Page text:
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Community advocate driven to “ignite the fire” for Māori law graduates

19 July 2018 - By Jock Anderson

Australian-born Scottish/Māori bagpipe-playing Highland dancer Jamie-Lee Tuuta’s legal efforts opened the eyes of one High Court judge to a need to consider the cultural background of offenders.

Jamie-Lee, who leads Community Law Canterbury’s Kaupapa Māori legal team, recently prepared what is believed to be the South Island’s first pre-sentencing report to deal specifically with a Maori offender’s cultural and whanau background.

Her report, prepared under s 27 of the Sentencing Act, was on convicted murderer Jayden Shane Alexander, who killed his brother with a single knife stab during a violent scuffle in Ashburton in 2016. In June, Justice Nicholas Davidson sentenced Alexander to life imprisonment, with a minimum non-parole period of 11 years.

Name Jamie-Lee Tuuta
Born Toowoomba, Queensland.
Age 30
Entry to law Graduated BA (Psychology and Maori Indigenous Studies) and LLB from Canterbury University in 2013. Admitted in 2013.
Workplace Barrister and solicitor at Community Law Canterbury.
Speciality area Family and general law.


Section 27 allows a judge to hear anyone called by an offender to speak on the personal, family, whanau, community and cultural background of the offender, and how that background may have related to their offending.

Jamie-Lee 2

In the case of Alexander, who, from the age of 18 months spent much of his life in care, Justice Davidson said he appreciated Ms Tuuta’s report. It included references to evidence which showed that Māori who explored their culture found a sense of belonging and were less likely to re-offend.

Of Alexander, Jamie-Lee told the judge: “As much as he knows he is Māori, he doesn’t know what that means.”

Justice Davidson said Jamie’s focus on Alexander’s disconnect with his Māori culture was “extremely helpful and enlightening.” He also said it was the first time he had come across such a cultural report, saying it may apply to Pākehā and other ethnicities as well, and he knew many judges who had not come across them.

She says cultural reports are “definitely extremely underutilised” and believes the Alexander case was the first written report in the South Island. “Some agencies know more about people than they know about themselves. So I hope people use those reports for a broader view of an offender.”

Jamie-Lee, who affiliates to Ngāi Tahu, Ngāti Mutunga o Wharekauri and Ngāti Toa Rangatira, is committed to supporting women, particularly Māori law students, to graduate and practice within their local community.

“I have been supporting the kaupapa because Justice Joe Williams, of the Court of Appeal, and Khylee Quince, Associate head of school and director of Māori and Pacific Advancement at the AUT school of law, have been out there advocating for it to be used.”

Appreciating her dual identity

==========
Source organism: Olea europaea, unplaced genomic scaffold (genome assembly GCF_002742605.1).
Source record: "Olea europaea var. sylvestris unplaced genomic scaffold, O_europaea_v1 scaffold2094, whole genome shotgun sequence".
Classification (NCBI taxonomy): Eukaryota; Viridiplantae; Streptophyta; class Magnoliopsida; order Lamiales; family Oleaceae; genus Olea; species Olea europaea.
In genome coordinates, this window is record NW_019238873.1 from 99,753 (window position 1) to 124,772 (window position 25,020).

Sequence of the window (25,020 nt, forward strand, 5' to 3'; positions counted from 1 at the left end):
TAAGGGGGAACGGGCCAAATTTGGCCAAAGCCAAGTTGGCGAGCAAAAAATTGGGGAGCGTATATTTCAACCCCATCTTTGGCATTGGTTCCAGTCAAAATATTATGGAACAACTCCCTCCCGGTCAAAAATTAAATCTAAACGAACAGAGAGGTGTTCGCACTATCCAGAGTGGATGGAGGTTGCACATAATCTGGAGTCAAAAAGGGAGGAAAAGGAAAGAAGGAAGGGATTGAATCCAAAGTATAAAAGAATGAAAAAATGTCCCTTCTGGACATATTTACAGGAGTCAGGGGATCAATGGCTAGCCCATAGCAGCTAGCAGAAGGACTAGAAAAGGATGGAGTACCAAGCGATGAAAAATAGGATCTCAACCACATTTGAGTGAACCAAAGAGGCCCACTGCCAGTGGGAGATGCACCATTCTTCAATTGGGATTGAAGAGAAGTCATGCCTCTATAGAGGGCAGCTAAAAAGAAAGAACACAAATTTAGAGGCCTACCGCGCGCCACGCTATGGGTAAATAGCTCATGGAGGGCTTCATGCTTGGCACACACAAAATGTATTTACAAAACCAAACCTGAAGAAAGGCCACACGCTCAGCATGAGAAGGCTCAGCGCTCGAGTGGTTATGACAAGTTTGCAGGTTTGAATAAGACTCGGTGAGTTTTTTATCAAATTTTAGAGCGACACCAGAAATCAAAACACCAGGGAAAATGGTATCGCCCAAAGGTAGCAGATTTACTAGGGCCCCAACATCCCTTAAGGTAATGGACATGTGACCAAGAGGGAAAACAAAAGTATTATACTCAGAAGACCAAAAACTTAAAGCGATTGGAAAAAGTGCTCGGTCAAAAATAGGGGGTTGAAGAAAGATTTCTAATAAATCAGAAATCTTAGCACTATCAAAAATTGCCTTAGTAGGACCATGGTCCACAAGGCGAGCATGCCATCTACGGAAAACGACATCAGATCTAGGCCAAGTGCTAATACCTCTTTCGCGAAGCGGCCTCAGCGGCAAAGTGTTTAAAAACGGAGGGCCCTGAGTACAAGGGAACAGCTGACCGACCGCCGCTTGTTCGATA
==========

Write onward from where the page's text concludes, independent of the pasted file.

“I am fortunate on both sides, I appreciate both my cultures. I am heavily involved in my Scottish part and heavily involved in my Māori side.

“To me they are equally as important as each other. But if you do not have family who can you share it with and who do you learn it from. Where do you belong? Where is your sense of place?”

Jamie-Lee dancing

[Jamie-Lee dancing in South Korea. She is third from the left.]

She initially worked in-house for Ngāi Tahu before moving to Community Law in October 2016.

“One of the big drivers for me coming to Community Law was to support them establish a Māori legal team and help with their relationships with mana whenua, set up relationships with Whanau Ora and develop more of a holistic approach to their legal stuff.”

Jamie-Lee is a full-time solicitor and has two senior, paid Māori law students/law clerks. The kaupapa Māori legal team also has a whanau support worker/liaison.

“We do mainly family law, employment and Māori land, but we are generalists and cover the lot.

“Because we don’t have many Māori graduates out of Canterbury – the numbers are very low – the goal of this is to give them some paid work experience to expose them particularly to family and criminal stuff and hopefully that might ignite the fire for them to practise in those areas.

“In my view this is where whanau need us most, particularly in Christchurch because we have a limited number of Māori lawyers anyway.”

Community Law is funded by the Ministry of Justice and provides free legal advice. Community Law Canterbury’s area extends from Hurunui to Waimate and the West Coast. A team has also been supporting Kaikoura with earthquake legal matters, including insurance, since 2011.

“We’re quite a big team here with lots of outreaches.

“I represent people in court myself, which not all community law centres do, and not everyone here does. But I do, particularly with family law cases, where there was a need for our Māori whanau. There is a higher level of engagement when they have a Māori lawyer.”

Tragedy led to law study